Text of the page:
Reflexive and reciprocal pronouns

Reflexive pronouns

English doesn’t really have reflexive verbs the way that many other languages do. However, when the same person is the subject and object of the verb we usually use a reflexive pronoun.

  • I cut myself shaving this morning.

The subject – I – is also the object of the sentence – so we use the reflexive pronoun, myself.

  • Why don’t you buy yourself a new car? This one’s really unreliable.
  • He looked at himself in the mirror.
  • She taught herself Italian using a book.
  • The washing machine switches itself off when it’s finished.
  • We kept ourselves warm around the fire.
  • Tell me all about yourselves.
  • Hedgehogs protect themselves from predators by rolling into a ball.

Enjoy’ is often used with a reflexive pronoun.

  • Did you enjoy yourself at the party?
  • From their postcard it sounds as if they’re really enjoying themselves.

By yourself’ means ‘alone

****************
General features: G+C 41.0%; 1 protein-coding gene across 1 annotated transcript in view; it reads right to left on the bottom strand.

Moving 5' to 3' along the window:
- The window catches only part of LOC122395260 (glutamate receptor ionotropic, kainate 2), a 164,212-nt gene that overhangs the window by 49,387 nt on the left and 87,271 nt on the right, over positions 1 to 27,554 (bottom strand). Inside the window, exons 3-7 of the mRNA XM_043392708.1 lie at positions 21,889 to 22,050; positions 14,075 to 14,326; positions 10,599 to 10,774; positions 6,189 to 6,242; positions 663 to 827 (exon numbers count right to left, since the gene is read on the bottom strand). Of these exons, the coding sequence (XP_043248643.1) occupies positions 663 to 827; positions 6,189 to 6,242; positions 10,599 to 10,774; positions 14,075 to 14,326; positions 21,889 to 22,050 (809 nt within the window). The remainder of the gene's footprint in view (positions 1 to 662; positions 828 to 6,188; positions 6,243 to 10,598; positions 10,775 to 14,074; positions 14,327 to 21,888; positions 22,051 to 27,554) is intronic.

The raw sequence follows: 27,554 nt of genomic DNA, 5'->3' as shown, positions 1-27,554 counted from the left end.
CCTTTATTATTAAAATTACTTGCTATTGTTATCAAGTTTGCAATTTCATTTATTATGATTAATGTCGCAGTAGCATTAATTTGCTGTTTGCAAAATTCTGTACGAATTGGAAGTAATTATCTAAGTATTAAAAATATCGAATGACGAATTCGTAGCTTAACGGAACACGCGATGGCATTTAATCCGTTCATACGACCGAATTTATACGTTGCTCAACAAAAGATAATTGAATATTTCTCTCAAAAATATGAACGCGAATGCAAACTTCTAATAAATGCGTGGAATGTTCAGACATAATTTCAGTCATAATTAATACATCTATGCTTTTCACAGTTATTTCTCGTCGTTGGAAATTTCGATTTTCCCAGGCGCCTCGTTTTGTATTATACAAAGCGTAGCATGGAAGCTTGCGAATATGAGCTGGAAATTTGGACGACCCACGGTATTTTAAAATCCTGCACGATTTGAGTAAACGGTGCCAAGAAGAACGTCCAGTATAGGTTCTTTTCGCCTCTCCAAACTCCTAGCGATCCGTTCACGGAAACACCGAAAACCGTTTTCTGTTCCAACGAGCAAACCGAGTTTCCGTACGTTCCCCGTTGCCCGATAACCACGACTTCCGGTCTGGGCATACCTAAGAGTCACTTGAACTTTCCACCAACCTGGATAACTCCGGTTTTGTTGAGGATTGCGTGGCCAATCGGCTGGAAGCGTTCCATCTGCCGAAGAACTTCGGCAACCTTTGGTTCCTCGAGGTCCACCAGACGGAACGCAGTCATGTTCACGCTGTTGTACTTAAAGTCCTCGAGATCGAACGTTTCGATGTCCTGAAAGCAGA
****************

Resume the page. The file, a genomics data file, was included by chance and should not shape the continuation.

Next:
• He lives by himself in a cottage by the sea.
  • I’m rather anti-social. I love being by myself.

Reflexive pronouns can also be used with nouns to mean ‘Me (or you/him/her etc) and nobody else

  • Did you do this homework yourself or did you get help?
  • Did you talk to the manageress herself or just to one of her assistants?

There is an important difference between reflexive pronouns and reciprocal pronouns

  • They looked at themselves in the mirror. This is reflexive.
  • They looked at each other lovingly. This is reciprocal. He looked at her and she looked at him.


Complete 1-5 using reflexive or reciprocal pronouns.

  1. The tennis players shook hands with ___________ at the end of the match.
  2. We enjoyed _______ at the party.
  3. I made this cake ______.
  4. She cut ______ when she was preparing vegetables.
  5. I didn’t update Skype. It updated ______.